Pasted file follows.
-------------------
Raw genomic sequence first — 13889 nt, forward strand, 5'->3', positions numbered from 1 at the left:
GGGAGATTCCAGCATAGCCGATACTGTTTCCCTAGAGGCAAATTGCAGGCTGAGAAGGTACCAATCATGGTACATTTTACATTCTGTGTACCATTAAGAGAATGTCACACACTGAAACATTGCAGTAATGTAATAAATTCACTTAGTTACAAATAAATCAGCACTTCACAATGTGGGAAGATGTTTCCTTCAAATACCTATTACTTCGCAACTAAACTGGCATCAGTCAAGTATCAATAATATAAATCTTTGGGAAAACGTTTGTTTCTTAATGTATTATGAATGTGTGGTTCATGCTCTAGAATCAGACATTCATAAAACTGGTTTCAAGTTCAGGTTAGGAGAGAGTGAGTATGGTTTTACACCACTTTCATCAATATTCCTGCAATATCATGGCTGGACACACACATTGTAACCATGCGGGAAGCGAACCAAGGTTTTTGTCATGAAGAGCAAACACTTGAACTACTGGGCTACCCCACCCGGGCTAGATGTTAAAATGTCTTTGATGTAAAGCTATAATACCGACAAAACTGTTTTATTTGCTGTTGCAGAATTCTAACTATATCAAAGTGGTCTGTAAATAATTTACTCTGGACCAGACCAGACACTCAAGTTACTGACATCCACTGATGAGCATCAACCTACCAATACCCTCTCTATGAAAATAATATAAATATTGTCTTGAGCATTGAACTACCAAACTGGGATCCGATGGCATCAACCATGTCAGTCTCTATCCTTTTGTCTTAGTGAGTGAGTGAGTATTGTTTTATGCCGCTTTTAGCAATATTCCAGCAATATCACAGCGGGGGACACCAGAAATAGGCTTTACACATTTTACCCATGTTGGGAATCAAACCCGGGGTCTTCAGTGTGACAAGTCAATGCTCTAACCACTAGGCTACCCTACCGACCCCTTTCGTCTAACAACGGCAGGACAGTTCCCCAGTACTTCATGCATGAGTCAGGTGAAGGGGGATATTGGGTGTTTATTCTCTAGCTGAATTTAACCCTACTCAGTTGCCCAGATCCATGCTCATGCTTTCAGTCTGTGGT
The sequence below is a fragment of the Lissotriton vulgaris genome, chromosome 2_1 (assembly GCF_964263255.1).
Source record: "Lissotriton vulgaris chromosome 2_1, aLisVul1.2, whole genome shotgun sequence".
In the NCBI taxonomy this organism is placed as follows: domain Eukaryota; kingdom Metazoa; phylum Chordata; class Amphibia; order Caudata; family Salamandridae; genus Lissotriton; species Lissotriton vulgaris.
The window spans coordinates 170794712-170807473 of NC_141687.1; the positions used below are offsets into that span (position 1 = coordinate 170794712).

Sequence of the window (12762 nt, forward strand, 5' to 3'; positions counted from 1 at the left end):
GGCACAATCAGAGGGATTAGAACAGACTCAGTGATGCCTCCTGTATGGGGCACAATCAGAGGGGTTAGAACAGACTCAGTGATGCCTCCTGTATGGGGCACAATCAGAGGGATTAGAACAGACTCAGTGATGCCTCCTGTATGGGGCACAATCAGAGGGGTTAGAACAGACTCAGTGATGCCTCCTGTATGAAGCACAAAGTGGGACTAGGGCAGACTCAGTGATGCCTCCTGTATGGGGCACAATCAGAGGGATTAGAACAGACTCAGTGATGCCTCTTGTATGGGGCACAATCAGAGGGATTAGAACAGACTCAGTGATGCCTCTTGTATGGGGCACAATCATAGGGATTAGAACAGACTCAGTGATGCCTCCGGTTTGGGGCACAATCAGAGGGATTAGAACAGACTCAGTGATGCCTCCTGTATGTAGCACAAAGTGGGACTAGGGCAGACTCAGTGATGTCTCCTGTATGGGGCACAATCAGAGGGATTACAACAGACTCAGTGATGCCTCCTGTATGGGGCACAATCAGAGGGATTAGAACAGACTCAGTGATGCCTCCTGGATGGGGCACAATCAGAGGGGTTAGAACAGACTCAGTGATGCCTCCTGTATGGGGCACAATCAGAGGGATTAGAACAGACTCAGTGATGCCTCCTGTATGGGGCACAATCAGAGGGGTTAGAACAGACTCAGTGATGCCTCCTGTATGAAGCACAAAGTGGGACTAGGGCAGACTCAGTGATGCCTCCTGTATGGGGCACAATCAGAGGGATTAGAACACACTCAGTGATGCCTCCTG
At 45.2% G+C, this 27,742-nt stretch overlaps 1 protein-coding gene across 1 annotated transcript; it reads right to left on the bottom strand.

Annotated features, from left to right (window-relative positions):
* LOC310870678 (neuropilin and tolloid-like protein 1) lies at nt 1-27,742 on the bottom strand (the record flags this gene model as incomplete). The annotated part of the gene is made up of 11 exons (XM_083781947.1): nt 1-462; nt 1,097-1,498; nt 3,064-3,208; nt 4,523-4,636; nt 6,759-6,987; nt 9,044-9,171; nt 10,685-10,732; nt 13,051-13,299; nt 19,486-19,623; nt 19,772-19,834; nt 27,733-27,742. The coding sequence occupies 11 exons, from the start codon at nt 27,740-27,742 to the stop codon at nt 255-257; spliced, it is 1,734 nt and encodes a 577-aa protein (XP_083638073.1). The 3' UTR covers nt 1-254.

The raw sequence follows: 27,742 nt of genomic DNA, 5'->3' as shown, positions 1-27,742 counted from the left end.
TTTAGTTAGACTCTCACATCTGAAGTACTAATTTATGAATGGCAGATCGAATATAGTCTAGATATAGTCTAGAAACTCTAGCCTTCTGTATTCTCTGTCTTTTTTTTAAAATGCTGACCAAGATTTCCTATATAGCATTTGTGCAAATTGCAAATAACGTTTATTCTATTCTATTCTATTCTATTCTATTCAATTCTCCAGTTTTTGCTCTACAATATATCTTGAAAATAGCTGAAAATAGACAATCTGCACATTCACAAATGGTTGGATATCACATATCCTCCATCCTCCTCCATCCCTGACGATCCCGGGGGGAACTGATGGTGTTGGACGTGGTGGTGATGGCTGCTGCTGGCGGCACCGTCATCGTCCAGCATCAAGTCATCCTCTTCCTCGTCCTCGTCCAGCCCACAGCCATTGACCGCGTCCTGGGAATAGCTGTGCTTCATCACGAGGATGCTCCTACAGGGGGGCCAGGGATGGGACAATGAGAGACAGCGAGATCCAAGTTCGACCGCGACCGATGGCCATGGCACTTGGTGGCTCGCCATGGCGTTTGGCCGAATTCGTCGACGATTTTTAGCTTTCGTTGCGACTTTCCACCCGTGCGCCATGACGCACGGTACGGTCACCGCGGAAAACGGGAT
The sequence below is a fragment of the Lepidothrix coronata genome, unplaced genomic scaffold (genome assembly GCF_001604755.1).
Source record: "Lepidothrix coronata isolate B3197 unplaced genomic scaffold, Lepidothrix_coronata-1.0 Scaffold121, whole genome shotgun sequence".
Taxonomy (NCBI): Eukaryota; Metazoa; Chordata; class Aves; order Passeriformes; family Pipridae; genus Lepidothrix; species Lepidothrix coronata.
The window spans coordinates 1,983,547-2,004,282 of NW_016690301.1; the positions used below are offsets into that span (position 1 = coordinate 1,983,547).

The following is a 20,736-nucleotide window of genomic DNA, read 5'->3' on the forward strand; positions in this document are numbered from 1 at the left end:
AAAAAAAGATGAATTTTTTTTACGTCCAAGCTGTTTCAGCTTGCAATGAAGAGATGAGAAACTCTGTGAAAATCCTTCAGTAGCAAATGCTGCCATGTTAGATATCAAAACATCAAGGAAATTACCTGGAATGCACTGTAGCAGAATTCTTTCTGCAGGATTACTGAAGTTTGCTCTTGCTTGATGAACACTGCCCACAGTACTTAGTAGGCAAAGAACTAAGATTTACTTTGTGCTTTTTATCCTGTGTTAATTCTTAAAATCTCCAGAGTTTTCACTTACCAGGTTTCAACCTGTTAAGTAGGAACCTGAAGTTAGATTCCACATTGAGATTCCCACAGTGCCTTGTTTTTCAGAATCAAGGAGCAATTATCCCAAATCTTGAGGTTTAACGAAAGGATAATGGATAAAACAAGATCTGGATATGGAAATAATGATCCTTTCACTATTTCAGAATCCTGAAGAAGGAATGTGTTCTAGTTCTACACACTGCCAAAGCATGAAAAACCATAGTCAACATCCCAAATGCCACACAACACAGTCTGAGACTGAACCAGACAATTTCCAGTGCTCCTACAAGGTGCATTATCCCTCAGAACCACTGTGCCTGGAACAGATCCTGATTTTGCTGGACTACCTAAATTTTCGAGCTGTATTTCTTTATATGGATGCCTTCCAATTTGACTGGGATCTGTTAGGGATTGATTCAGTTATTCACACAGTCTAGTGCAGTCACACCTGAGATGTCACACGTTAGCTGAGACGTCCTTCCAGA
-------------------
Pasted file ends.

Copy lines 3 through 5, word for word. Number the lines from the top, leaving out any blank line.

The sequence below is a fragment of the Lissotriton vulgaris genome, chromosome 2_1 (assembly GCF_964263255.1).
Source record: "Lissotriton vulgaris chromosome 2_1, aLisVul1.2, whole genome shotgun sequence".
In the NCBI taxonomy this organism is placed as follows: domain Eukaryota; kingdom Metazoa; phylum Chordata; class Amphibia; order Caudata; family Salamandridae; genus Lissotriton; species Lissotriton vulgaris.